Second-Quarter Fundraising: the Winners and Losers

Posted July 17, 2009 at 1:32pm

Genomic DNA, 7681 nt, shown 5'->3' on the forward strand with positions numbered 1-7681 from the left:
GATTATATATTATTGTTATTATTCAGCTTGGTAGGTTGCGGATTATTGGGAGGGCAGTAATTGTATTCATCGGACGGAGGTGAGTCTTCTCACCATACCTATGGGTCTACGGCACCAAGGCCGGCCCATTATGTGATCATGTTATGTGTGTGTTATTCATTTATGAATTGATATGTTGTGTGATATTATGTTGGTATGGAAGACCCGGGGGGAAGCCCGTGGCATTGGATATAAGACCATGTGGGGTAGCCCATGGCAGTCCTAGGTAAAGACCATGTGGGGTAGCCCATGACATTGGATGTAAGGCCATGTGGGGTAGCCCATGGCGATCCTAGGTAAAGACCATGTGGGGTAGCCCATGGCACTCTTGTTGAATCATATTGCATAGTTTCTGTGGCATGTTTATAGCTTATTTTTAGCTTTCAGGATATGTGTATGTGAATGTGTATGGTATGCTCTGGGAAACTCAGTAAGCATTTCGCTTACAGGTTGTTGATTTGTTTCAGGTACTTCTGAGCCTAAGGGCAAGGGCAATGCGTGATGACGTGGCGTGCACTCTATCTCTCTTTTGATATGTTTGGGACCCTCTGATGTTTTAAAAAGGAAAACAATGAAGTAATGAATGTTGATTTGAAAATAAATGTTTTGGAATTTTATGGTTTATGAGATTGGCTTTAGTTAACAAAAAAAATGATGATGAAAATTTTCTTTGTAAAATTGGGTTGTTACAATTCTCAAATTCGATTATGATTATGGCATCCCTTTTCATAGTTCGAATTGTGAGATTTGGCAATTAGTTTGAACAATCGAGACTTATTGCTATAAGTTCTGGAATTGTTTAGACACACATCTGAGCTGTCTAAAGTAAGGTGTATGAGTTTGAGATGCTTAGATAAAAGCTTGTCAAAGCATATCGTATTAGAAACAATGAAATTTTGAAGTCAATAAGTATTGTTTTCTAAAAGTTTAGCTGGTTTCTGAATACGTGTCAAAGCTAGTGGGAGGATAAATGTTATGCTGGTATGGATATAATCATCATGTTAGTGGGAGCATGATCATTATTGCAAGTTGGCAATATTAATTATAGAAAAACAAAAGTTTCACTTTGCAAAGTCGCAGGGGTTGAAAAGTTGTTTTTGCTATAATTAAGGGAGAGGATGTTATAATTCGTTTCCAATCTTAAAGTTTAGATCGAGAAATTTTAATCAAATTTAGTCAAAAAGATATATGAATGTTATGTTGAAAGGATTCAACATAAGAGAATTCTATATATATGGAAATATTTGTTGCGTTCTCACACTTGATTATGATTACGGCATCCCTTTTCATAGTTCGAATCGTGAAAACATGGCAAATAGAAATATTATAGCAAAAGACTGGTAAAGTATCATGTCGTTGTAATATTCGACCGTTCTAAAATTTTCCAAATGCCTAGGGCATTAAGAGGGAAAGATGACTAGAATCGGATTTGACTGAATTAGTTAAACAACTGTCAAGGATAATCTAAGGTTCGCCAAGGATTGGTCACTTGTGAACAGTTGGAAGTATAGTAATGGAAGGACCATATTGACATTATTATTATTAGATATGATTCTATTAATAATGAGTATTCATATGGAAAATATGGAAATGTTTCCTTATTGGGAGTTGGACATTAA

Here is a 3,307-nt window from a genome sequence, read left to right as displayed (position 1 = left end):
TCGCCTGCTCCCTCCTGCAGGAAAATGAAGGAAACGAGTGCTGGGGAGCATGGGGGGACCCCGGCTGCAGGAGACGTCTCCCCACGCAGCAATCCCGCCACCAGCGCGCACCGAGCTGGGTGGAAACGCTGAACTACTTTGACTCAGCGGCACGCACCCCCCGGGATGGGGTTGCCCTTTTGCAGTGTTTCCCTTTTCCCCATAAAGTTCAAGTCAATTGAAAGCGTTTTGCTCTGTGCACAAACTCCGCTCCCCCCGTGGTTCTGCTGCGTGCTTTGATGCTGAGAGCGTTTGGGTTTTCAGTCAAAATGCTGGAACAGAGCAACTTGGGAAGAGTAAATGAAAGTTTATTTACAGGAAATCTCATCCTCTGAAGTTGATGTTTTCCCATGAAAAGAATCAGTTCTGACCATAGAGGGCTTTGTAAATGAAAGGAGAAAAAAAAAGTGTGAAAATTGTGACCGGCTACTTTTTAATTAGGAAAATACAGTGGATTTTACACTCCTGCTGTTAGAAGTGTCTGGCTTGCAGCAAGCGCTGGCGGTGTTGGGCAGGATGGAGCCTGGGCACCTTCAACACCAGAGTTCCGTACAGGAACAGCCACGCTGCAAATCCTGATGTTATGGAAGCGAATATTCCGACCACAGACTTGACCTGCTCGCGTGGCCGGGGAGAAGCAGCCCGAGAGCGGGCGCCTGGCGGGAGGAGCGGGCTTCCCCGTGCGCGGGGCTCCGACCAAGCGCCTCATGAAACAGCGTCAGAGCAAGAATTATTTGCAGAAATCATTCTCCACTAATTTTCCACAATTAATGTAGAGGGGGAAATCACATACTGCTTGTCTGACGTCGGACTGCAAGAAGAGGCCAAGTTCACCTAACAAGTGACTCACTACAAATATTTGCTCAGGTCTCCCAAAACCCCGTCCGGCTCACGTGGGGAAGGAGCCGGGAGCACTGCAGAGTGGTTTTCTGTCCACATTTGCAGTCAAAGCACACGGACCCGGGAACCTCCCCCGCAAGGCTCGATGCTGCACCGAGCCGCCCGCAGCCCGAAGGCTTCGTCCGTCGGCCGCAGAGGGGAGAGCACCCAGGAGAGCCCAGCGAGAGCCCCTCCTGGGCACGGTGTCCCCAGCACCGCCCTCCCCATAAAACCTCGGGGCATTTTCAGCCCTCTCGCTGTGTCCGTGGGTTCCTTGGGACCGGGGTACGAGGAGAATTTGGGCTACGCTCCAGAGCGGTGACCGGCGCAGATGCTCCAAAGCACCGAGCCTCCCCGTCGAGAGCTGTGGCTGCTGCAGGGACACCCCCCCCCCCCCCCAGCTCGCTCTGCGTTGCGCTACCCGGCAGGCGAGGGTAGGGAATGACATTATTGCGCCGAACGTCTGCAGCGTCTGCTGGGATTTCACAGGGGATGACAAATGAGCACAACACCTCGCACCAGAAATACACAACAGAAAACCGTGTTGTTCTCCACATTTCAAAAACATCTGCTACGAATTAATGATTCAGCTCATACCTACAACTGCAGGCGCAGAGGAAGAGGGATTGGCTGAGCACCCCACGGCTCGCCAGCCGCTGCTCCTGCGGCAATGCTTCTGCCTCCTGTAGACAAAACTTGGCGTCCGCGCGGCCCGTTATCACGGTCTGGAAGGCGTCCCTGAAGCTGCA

With the dust beginning to settle from this week’s second-quarter fundraising reports frenzy, it is clear who the big winners and losers of the quarter were in the Senate races. The winners: Florida Gov. Charlie Crist (R), Majority Leader Harry Reid (D-Nev.) and Sen. Kirsten Gillibrand (D-N.Y.). The losers: Sen. Jim Bunning (R-Ky.), Rep. Mark Kirk (R-Ill.) and Ohio Secretary of State Jennifer Brunner (D). Crist and Reid posted rock-star numbers for the quarter, and Reid’s $7.3 million war chest is yet another stark reminder of why Republicans haven’t been able to recruit a serious opponent for the Majority Leader. Gillibrand posted a respectable $1.5 million raised in the period. But the real reasons she’s a winner are the facts that there doesn’t appear to be any top-tier Republican opposition on the horizon and that Rep. Carolyn Maloney (D-N.Y.) is still dancing around launching a primary challenge.Among the losers, Bunning and Brunner both posted pathetic numbers for candidates facing primaries next year. The next quarter will be a test of strength for leaders in both parties when it comes to their ability to muscle Bunning and Brunner out of the way in favor of Kentucky Secretary of State Trey Grayson (R) and Ohio Lt. Gov. Lee Fisher (D), who are clearly their strongest candidates. For the GOP especially there’s now increased pressure to get Grayson to say he’s running regardless of what Bunning does.Kirk is set to announce his Senate candidacy on Monday, but his $580,000 raised in a quarter when it was clear he was running for statewide office is hardly impressive. The Congressman has proved his fundraising mettle before, and now that he’ll have almost the entire third quarter to raise money as a Senate candidate, we should expect his next report to wow us. On the House side, the newly filed reports shed light on the state of play in a handful of competitive open (or potentially open) seats that Republicans should be very worried about losing next year. They are Florida’s 10th district, Pennsylvania’s 6th district, Illinois’ 10th district and Delaware’s At-Large seat. All four were carried by President Barack Obama last year. In Delaware, at this point we’re just waiting for Rep. Mike Castle (R) to announce whether he’s running for Senate or going to retire. He’s made it clear he’s not running for re-election, and former Lt. Gov. John Carney’s (D) solid fundraising performance makes it all the more obvious that he is likely to waltz to winning the House seat next year. In Pennsylvania, the field seems to be fairly settled in the race to succeed Rep. Jim Gerlach (R), who announced this week that he is running for governor. Democrats are rallying behind former editorial writer Doug Pike, who raised more than $660,000 in the quarter. Republicans could be set to do the same and get behind state Rep. Curt Schroder (R), although it’s less clear that the GOP will avoid a primary. In Florida and Illinois, the state of play is much more in flux. Rep. Bill Young (R-Fla.) did little to quell retirement speculation by raising a paltry $50,000. Democrats have hailed their recruitment of state Sen. Charlie Justice into the race, but Justice’s first fundraising quarter was a flop. He raised just $86,000, hardly a top-tier performance. In Illinois, Kirk’s announcement is likely to set off a scramble among Democrats to get into the race, and the party seems all but certain to have a costly primary. That could help Republicans if they are able to avoid the same kind of nasty fight and rally behind state Rep. Beth Coulson, who is even more politically moderate than Kirk on some issues.